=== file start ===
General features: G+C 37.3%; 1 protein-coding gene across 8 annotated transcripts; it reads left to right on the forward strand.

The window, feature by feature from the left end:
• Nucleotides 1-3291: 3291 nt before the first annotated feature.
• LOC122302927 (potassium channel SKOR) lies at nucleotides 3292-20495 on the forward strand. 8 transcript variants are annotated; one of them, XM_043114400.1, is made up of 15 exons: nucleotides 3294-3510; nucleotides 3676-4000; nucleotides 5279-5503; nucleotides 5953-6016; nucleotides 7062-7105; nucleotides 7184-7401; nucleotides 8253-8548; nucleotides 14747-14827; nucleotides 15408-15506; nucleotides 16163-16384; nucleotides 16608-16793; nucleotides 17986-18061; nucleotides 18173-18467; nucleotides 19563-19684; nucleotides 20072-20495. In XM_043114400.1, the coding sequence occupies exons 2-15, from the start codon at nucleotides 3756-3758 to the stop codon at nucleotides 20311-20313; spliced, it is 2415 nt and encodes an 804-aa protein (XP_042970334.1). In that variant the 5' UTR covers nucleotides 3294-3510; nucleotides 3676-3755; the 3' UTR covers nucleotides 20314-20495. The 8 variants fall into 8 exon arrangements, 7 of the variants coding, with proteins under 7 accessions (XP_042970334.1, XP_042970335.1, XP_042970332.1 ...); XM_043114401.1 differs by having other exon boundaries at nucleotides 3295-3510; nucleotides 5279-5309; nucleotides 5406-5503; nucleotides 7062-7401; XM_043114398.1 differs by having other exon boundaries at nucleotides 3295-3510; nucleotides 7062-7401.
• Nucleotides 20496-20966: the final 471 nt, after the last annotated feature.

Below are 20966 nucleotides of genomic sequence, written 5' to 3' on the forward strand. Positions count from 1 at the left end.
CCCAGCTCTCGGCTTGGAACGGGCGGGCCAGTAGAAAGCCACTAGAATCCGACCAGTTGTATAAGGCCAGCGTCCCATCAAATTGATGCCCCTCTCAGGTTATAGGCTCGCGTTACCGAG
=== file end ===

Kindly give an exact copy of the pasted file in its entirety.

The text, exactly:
General features: G+C 37.3%; 1 protein-coding gene across 8 annotated transcripts; it reads left to right on the forward strand.

The window, feature by feature from the left end:
• Nucleotides 1-3291: 3291 nt before the first annotated feature.
• LOC122302927 (potassium channel SKOR) lies at nucleotides 3292-20495 on the forward strand. 8 transcript variants are annotated; one of them, XM_043114400.1, is made up of 15 exons: nucleotides 3294-3510; nucleotides 3676-4000; nucleotides 5279-5503; nucleotides 5953-6016; nucleotides 7062-7105; nucleotides 7184-7401; nucleotides 8253-8548; nucleotides 14747-14827; nucleotides 15408-15506; nucleotides 16163-16384; nucleotides 16608-16793; nucleotides 17986-18061; nucleotides 18173-18467; nucleotides 19563-19684; nucleotides 20072-20495. In XM_043114400.1, the coding sequence occupies exons 2-15, from the start codon at nucleotides 3756-3758 to the stop codon at nucleotides 20311-20313; spliced, it is 2415 nt and encodes an 804-aa protein (XP_042970334.1). In that variant the 5' UTR covers nucleotides 3294-3510; nucleotides 3676-3755; the 3' UTR covers nucleotides 20314-20495. The 8 variants fall into 8 exon arrangements, 7 of the variants coding, with proteins under 7 accessions (XP_042970334.1, XP_042970335.1, XP_042970332.1 ...); XM_043114401.1 differs by having other exon boundaries at nucleotides 3295-3510; nucleotides 5279-5309; nucleotides 5406-5503; nucleotides 7062-7401; XM_043114398.1 differs by having other exon boundaries at nucleotides 3295-3510; nucleotides 7062-7401.
• Nucleotides 20496-20966: the final 471 nt, after the last annotated feature.

Below are 20966 nucleotides of genomic sequence, written 5' to 3' on the forward strand. Positions count from 1 at the left end.
CCCAGCTCTCGGCTTGGAACGGGCGGGCCAGTAGAAAGCCACTAGAATCCGACCAGTTGTATAAGGCCAGCGTCCCATCAAATTGATGCCCCTCTCAGGTTATAGGCTCGCGTTACCGAG